Time-dependent response of a zonally averaged ocean–atmosphere–sea ice model to Milankovitch forcing
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An ocean-atmosphere-sea ice model is developed to explore the time-dependent response of climate to Milankovitch forcing for the time interval 5-3 Myr BP. The ocean component is a zonally averaged model of the circulation in five basins (Arctic, Atlantic, Indian, Pacific, and Southern Oceans). The atmospheric component is a one-dimensional (latitudinal) energy balance model, and the sea-ice component is a thermodynamic model. Two numerical experiments are conducted. The first experiment does not include sea ice and the Arctic Ocean; the second experiment does. Results from the two experiments are used to investigate (i) the response of annual mean surface air and ocean temperatures to Milankovitch forcing, and (ii) the role of sea ice in this response. In both experiments, the response of air temperature is dominated by obliquity cycles at most latitudes. On the other hand, the response of ocean temperature varies with latitude and depth. Deep water formed between 45°N-65°N in the Atlantic Ocean mainly responds to precession. In contrast, deep water formed south of 60°S responds to obliquity when sea ice is not included. Sea ice acts as a time-integrator of summer insolation changes such that annual mean sea-ice conditions mainly respond to obliquity. Thus, in the presence of sea ice, air temperature changes over the sea ice are amplified, and temperature changes in deep water of southern origin are suppressed since water below sea ice is kept near the freezing point.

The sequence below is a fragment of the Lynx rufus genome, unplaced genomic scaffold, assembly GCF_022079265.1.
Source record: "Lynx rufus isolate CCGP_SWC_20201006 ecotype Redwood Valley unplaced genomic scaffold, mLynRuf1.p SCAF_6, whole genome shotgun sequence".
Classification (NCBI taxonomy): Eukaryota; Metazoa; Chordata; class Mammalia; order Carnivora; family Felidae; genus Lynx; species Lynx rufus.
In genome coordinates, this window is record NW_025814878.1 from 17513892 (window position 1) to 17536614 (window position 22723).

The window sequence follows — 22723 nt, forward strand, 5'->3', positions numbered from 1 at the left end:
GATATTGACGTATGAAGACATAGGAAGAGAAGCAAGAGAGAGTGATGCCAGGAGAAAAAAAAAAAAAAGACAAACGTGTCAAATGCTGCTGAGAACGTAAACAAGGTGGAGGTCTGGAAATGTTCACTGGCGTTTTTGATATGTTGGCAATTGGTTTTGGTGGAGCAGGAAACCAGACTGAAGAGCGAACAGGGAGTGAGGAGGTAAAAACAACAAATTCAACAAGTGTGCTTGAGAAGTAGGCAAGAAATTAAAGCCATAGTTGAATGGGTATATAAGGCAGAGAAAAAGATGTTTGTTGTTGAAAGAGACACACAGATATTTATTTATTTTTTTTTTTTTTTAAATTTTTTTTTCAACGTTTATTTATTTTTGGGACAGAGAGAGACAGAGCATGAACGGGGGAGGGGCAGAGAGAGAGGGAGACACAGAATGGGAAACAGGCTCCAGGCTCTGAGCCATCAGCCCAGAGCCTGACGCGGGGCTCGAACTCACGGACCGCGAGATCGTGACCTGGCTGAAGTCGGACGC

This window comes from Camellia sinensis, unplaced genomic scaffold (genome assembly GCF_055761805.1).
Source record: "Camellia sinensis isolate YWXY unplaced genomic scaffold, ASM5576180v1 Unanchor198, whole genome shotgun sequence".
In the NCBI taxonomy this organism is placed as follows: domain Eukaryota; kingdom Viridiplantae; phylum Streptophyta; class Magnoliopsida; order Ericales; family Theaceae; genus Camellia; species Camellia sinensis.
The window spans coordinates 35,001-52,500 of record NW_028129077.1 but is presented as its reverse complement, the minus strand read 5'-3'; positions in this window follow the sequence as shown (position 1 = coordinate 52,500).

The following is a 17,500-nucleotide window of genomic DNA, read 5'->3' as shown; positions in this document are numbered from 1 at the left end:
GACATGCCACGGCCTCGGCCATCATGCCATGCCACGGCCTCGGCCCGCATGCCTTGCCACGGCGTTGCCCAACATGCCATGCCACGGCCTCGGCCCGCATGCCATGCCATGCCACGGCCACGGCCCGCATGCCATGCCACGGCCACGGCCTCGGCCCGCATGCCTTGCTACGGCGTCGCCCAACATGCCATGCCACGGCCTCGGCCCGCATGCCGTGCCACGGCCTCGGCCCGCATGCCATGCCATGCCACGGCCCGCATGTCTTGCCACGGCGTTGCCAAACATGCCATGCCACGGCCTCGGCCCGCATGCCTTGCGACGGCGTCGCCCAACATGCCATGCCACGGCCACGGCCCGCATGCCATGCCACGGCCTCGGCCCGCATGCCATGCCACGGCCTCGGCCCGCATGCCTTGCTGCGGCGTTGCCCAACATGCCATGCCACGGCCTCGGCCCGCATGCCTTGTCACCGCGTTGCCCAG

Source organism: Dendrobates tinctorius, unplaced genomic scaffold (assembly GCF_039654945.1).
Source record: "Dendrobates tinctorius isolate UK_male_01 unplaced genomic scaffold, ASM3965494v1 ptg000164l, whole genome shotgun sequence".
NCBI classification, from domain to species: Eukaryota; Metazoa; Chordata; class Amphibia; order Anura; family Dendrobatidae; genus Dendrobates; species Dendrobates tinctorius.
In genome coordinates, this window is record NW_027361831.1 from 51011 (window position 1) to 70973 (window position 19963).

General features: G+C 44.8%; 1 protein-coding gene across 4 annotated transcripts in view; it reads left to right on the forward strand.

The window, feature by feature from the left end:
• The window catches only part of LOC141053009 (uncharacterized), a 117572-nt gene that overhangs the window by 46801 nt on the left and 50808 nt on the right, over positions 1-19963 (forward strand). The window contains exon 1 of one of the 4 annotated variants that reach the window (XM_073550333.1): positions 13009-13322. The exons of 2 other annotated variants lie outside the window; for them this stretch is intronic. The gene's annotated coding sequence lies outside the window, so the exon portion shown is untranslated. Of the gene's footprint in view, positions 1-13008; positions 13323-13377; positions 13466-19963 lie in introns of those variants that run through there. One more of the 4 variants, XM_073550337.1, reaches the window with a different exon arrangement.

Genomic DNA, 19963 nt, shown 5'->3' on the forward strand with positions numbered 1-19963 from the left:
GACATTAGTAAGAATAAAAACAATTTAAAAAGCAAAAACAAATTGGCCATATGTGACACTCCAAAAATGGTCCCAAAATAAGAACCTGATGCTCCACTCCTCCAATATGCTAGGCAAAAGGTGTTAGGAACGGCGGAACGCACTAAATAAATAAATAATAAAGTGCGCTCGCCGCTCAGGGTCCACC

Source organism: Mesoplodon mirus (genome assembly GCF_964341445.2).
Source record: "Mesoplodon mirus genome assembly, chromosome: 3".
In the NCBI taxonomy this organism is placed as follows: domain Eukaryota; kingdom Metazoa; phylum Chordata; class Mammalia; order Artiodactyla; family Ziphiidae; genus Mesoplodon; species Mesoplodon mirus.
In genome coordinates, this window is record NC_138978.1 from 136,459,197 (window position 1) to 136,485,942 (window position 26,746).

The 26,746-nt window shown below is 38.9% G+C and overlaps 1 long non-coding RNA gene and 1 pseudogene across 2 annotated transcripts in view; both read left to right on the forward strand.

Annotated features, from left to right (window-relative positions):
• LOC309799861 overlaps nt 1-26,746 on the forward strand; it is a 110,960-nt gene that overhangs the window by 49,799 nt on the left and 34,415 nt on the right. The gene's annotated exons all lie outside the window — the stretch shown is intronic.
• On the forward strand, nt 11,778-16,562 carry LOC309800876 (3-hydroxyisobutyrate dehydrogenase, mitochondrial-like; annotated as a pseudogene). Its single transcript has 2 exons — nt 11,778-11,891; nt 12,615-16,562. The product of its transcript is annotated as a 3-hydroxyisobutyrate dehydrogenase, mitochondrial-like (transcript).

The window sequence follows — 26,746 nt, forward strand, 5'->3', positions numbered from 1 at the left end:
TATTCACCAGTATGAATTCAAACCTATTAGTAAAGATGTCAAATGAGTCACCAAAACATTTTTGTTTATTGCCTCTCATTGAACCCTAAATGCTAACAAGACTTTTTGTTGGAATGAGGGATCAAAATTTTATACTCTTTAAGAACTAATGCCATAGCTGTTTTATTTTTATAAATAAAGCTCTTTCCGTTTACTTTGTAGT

Author Posting. © The Author(s), 2010. This is the author's version of the work. It is posted here by permission of Springer-Verlag for personal use, not for redistribution. The definitive version was published in Climate Dynamics 6 (2010): 763-779, doi:10.1007/s00382-010-0790-6.